Protect Yourself at the Beach

This summer, keep your family’s safety top of mind when you visit the beach. Playing in the sand and swimming in the surf should be fun and worry-free. Follow these simple beach safety tips to make the most of your vacation!

  1. Look for the flag
  2. Wear sun protection
  3. Wear sunglasses
  4. Stay hydrated
  5. Stay away from the wildlife
  6. Use the buddy system
  7. Maintain social distancing

1. Look for the Beach Safety Warning Flags

Red beach safety flag

All public beaches follow the same beach safety flag protocols as mandated by the United States Lifesaving Association (USLA) and the International Life Saving Federation (ILS). Because of these standards, there are only a few flags to remember. Remember, the absence of a warning flag does not guarantee safe swimming conditions.

  1. Yellow flag – Medium hazard. This may mean that there are small rip tides, rough conditions, or larges waves present. We recommend adult supervision and personal flotation devices. Weak swimmers and children are discouraged from entering the water.
  2. Red flag – High hazard. Rough conditions such as strong surf and/or currents are present. All swimmers are discouraged from entering the water. Those entering the water should take great care.
  3. Double red flags – Water is closed to public use.
  4. Purple flag – Marine pests, such as jellyfish, stingrays, sea snakes, or other marine life which can cause minor injuries are present in the water.
  5. Half red over half yellow flag – Lifeguards protect and oversee this area.
  6. Black/White (quartered) flag – Safety personal use these flags in pairs spaced apart to indicate a designated area or zone along a beach or waterfront used by those with surfboards and other non-powered watercraft.
  7. Yellow flag with central black ball – Surfboards and other non-powered watercraft are prohibited.
  8. Orange windsock – This device indicates the direction of offshore winds and to shows whether it is unsafe for inflatable objects to be used in the water.
  9. Red/White (quartered) flag – Emergency evacuation. Swimmers should leave the water because of an emergency.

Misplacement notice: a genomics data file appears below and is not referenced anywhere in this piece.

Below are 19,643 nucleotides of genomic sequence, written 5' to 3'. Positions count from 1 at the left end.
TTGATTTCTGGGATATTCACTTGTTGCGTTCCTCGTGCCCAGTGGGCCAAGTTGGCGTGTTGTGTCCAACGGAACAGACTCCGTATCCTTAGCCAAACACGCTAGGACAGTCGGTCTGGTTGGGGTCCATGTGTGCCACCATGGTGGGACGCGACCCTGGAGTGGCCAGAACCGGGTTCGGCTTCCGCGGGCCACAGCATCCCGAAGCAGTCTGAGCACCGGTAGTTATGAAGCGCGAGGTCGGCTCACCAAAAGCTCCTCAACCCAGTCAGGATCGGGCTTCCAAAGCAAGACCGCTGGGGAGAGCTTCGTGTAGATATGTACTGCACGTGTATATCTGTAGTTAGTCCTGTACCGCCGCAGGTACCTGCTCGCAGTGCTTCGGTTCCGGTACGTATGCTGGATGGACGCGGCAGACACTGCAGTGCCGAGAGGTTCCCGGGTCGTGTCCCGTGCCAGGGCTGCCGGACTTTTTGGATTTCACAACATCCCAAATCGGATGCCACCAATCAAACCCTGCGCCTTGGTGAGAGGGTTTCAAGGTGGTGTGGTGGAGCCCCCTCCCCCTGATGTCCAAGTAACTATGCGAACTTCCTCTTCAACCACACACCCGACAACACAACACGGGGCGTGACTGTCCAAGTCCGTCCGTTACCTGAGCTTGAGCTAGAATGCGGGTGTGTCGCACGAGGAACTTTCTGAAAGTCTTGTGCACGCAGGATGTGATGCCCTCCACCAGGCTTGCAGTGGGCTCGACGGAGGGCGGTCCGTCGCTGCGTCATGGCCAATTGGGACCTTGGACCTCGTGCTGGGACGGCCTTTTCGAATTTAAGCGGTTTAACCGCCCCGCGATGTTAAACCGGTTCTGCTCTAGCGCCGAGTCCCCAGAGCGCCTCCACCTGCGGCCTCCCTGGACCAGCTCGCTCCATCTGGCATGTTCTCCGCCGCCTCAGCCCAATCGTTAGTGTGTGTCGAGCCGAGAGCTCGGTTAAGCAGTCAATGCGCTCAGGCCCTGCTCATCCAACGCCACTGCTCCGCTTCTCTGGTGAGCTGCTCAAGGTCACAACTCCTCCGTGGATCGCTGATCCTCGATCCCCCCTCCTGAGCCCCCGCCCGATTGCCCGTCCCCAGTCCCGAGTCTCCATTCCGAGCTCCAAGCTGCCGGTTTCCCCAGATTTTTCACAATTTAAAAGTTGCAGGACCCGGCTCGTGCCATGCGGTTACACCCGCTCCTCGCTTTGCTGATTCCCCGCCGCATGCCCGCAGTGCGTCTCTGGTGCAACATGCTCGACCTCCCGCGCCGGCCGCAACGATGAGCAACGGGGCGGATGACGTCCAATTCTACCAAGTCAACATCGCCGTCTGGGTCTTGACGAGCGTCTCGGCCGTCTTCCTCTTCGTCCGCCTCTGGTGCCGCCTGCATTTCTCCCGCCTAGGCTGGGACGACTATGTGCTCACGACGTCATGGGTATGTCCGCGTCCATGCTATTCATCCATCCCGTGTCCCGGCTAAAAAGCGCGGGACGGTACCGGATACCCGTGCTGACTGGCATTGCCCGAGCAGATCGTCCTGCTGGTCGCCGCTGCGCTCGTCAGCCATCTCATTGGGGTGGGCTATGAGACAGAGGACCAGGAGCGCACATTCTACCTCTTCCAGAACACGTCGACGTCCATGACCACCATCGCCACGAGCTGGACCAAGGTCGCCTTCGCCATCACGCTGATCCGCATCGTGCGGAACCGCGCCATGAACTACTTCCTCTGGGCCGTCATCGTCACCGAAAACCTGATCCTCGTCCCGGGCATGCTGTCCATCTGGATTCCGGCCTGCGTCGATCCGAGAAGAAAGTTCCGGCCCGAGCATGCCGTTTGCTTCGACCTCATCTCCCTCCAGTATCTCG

Find more information here.

2. Wear Sun Protection

No one wants their vacation cut short by a sunburn. So put on sunscreen or other sun protection. Choose a broad-spectrum sunscreen rated from 15 to 50 SPF and reapply every 30-60 minutes. We recommend Sun Bum products because they are all hypoallergenic and made with built-in moisturizers to keep your skin hydrated.

Sun Bum sunscreen

Other options for sun protection include sun shirts and other SPF rated clothing, and beach umbrellas or sun shades.

3. Wear Sunglasses

Sunglasses aren’t just a fashion statement. They are also essential eye protection against the sun. We recommend polarized sunglasses that provide additional protection. Sunglasses also aid your sight so you can keep an eye out for your friends and family on the beach.

4. Stay Hydrated

Being out in the hot sun is one of the quickest ways to get dehydrated. So we recommend keeping some fresh water at hand. Bring more than you think you’ll need. Water can be kept cold and away from the sand in a cooler or reusable water bottle like these from Yeti and Hydro Flask.

Yeti cooler and tumblers at the beach
Hydro Flask at the beach

If you do become dehydrated or start to feel ill, contact a lifeguard trained to treat heat exhaustion.

5. Stay Away from the Wildlife

Whichever beach you choose to visit, there is wildlife that calls the beach home year-round. Wildlife you may encounter includes wild horses, dolphins, sharks, jellyfish, sea turtles, and more. Observe them from a distance. Always give them their space. Never approach wildlife on the beach (or anywhere, really) and call local animal control if you see an animal in distress. DO NOT feed any animals. Most wildlife have very specific diets and human foods can cause illness with fatal consequences.

If you wish to see the wildlife on the Outer Banks, we offer several guided tours to their natural habitats.

Outer Banks Bear Tour

Outer Banks Bear Tour

Bottlenose dolphins

Nags Head Dolphin Watch Tour

Corolla Outback wild horse tour

Wild Horse Tour

6. Use the Buddy System

Never swim alone. This is especially important in the ocean. The ocean is unpredictable and often unforgiving. Make sure you have someone with you at all times. If either of you feel uncomfortable swimming in the current conditions, wait for more favorable conditions. The ocean will still be there. We also recommend swimming near a lifeguard or lifeguard stand, when possible. They can help to identify potential hazards and respond quickly in the case of an emergency.

7. Maintain Social Distancing

In the current Covid-19 era, you can help to protect yourself and those around you with some simple suggestions. Stay 6 feet away from people outside of your household. When that is not possible, or you suspect someone in around is sick, wear a face mask or covering. Many available fabric face masks are effective at preventing the spread of coronavirus. They are also very stylish and take up very little space in your beach bag.


Looking for more to do at the beach? Read our More than Just a Beach post

Stay safe out there!